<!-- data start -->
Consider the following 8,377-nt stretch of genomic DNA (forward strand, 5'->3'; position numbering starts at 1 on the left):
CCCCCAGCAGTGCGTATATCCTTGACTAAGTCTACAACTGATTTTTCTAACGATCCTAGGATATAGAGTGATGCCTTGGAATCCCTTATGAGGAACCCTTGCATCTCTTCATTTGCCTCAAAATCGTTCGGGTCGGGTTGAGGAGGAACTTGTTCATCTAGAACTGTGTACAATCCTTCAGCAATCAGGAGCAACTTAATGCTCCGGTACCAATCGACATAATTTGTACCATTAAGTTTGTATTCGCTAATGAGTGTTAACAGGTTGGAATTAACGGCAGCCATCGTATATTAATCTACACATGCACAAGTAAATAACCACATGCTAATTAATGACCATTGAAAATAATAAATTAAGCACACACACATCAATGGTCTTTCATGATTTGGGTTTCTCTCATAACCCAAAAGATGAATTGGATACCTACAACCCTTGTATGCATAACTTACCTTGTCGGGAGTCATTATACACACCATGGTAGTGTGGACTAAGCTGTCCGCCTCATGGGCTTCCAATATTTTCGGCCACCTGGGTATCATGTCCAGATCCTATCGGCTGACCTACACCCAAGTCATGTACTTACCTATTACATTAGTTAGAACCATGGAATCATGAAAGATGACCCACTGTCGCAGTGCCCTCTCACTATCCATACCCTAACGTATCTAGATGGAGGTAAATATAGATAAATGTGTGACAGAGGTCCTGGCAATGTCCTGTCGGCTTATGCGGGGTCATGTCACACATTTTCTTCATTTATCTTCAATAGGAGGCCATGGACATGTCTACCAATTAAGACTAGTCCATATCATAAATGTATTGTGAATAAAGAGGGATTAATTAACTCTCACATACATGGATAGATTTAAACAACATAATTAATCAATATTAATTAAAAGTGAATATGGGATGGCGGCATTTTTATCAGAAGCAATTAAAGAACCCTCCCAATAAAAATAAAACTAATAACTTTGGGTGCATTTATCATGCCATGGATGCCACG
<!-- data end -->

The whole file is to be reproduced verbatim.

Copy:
Consider the following 8,377-nt stretch of genomic DNA (forward strand, 5'->3'; position numbering starts at 1 on the left):
CCCCCAGCAGTGCGTATATCCTTGACTAAGTCTACAACTGATTTTTCTAACGATCCTAGGATATAGAGTGATGCCTTGGAATCCCTTATGAGGAACCCTTGCATCTCTTCATTTGCCTCAAAATCGTTCGGGTCGGGTTGAGGAGGAACTTGTTCATCTAGAACTGTGTACAATCCTTCAGCAATCAGGAGCAACTTAATGCTCCGGTACCAATCGACATAATTTGTACCATTAAGTTTGTATTCGCTAATGAGTGTTAACAGGTTGGAATTAACGGCAGCCATCGTATATTAATCTACACATGCACAAGTAAATAACCACATGCTAATTAATGACCATTGAAAATAATAAATTAAGCACACACACATCAATGGTCTTTCATGATTTGGGTTTCTCTCATAACCCAAAAGATGAATTGGATACCTACAACCCTTGTATGCATAACTTACCTTGTCGGGAGTCATTATACACACCATGGTAGTGTGGACTAAGCTGTCCGCCTCATGGGCTTCCAATATTTTCGGCCACCTGGGTATCATGTCCAGATCCTATCGGCTGACCTACACCCAAGTCATGTACTTACCTATTACATTAGTTAGAACCATGGAATCATGAAAGATGACCCACTGTCGCAGTGCCCTCTCACTATCCATACCCTAACGTATCTAGATGGAGGTAAATATAGATAAATGTGTGACAGAGGTCCTGGCAATGTCCTGTCGGCTTATGCGGGGTCATGTCACACATTTTCTTCATTTATCTTCAATAGGAGGCCATGGACATGTCTACCAATTAAGACTAGTCCATATCATAAATGTATTGTGAATAAAGAGGGATTAATTAACTCTCACATACATGGATAGATTTAAACAACATAATTAATCAATATTAATTAAAAGTGAATATGGGATGGCGGCATTTTTATCAGAAGCAATTAAAGAACCCTCCCAATAAAAATAAAACTAATAACTTTGGGTGCATTTATCATGCCATGGATGCCACG